11. Do workers' compensation rates apply to medical services for police and firefighters?
Police and firefighters are covered by M.G.L. c. 41, s. 100, which allows cities and towns to pay the "reasonable" medical expenses of police and firefighters for work-related health problems. Cities and towns utilize other governmental purchaser rate levels for this special group. Contact DHCFP's Pricing Group at (617) 988-3206 for questions regarding police and firefighters.
12. Can the employee/worker be billed for balances and/or in addition to the rates set by DHCFP?
No. Under M.G.L. c. 152, s. 13(1), an employee is not liable for amounts in excess of the rates set by the DHCFP. Providers that have received less than they believe they are entitled to may file a third-party lien (Form 115) under the direction and administration of DIA.
13. If the procedure code isn't listed in regulation 114.3 CMR 40.00, how should the provider be paid? What about a hospital outpatient or clinic setting?
For certain types of service, Durable Medical Equipment and ambulatory surgery for example, the regulation directs the reader to another source to determine a rate of payment. For other services the procedure is treated as an Individual Consideration (IC) rate. In a hospital setting, the hospital PAF is applied against charges for unlisted procedures. (See #14 below)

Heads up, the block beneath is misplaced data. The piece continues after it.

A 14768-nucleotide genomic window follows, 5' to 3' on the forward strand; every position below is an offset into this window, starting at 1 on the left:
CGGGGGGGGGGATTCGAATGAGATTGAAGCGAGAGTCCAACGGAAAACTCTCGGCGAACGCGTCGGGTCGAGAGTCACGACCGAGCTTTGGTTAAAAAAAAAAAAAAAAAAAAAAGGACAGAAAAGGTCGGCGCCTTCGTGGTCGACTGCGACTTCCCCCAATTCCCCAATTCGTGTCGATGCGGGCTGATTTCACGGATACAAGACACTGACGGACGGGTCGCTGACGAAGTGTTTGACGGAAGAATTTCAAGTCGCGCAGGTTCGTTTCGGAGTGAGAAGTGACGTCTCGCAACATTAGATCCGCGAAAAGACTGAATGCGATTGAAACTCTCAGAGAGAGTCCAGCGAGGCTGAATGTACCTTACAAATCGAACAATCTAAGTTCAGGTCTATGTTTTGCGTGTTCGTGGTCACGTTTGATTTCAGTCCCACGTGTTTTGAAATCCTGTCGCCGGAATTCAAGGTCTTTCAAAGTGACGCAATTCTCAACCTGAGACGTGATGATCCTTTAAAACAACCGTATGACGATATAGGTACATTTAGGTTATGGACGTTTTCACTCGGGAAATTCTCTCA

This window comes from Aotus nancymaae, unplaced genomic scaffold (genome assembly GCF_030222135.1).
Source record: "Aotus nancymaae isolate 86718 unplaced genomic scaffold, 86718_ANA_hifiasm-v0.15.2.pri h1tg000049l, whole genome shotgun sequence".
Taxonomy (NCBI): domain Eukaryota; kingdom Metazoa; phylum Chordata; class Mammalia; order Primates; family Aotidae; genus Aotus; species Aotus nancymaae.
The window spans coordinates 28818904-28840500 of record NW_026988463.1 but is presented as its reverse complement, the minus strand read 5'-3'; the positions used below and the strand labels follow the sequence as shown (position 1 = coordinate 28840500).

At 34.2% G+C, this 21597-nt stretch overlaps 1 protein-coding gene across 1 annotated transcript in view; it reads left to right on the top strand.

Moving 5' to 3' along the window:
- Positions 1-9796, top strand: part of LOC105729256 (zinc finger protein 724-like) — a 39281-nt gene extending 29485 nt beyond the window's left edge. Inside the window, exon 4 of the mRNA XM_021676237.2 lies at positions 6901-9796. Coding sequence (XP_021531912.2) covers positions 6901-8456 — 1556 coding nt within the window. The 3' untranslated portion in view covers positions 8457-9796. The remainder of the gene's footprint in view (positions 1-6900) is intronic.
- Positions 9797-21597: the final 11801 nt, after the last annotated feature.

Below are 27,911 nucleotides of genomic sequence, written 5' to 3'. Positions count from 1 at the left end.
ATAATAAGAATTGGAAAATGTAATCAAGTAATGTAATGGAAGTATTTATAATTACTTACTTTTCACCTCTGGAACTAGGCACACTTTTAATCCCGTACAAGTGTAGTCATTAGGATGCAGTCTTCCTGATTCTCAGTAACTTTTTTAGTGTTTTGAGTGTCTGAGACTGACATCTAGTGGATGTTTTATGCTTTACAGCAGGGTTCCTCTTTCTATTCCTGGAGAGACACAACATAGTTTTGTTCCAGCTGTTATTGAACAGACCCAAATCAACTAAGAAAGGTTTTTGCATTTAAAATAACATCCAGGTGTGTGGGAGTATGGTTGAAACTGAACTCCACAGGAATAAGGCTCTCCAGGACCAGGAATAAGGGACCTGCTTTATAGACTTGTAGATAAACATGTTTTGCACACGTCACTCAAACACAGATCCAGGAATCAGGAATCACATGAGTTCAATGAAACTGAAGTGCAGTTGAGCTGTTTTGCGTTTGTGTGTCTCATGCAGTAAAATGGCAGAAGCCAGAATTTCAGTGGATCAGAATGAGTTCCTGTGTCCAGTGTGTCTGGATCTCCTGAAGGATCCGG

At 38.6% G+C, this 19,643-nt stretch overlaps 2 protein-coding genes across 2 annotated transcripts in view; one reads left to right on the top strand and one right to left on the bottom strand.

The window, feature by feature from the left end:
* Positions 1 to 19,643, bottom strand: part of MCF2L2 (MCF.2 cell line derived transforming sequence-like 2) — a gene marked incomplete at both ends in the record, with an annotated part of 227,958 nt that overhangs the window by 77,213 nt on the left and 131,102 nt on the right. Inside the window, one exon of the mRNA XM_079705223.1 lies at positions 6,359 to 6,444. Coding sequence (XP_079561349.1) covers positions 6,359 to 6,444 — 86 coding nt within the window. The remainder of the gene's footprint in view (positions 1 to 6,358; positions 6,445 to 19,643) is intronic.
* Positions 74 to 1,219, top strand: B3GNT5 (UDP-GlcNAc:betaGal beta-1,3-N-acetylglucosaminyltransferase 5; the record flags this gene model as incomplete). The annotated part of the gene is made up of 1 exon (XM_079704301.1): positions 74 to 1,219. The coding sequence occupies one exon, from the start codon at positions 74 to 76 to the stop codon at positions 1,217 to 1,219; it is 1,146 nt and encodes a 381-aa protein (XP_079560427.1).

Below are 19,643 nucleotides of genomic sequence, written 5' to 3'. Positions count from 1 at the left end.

14. What is the procedure for negotiating an Individual Consideration (IC) rate?
A number of the services identified in the fee schedule are listed as IC rates and billed in this fashion. To determine payment for an IC rate, the purchaser must evaluate the claim for services rendered and consider the severity or complexity of the patient's diagnosis or disability, time and degree of skill required, and the policies and payment levels of other purchasers. In a hospital setting, the hospital PAF is applied against charges.
15. What is the procedure for payment to massage therapists and other alternative or complementary therapists?
Massage therapists and other complementary therapists' services are not included in . If the employer, the insurer, and the provider agree that it is beneficial to the injured worker, then the parties may agree to the service and negotiate a rate and acceptable code(s) for billing purposes.
16. How can one bill for nurses and physician's assistants under 114.3 CMR 40.00?
Currently, Physician's Assistants working under the supervision of a physician may not bill separately for medical procedures. Independent Nurse Practitioners are now eligible providers within the scope of their licensure, and may bill separately. Non-physician providers are subject to a service level reduction in payments and must apply an appropriate modifier for billing purposes.
17. Can chiropractors use radiology codes not listed in the section for chiropractic services?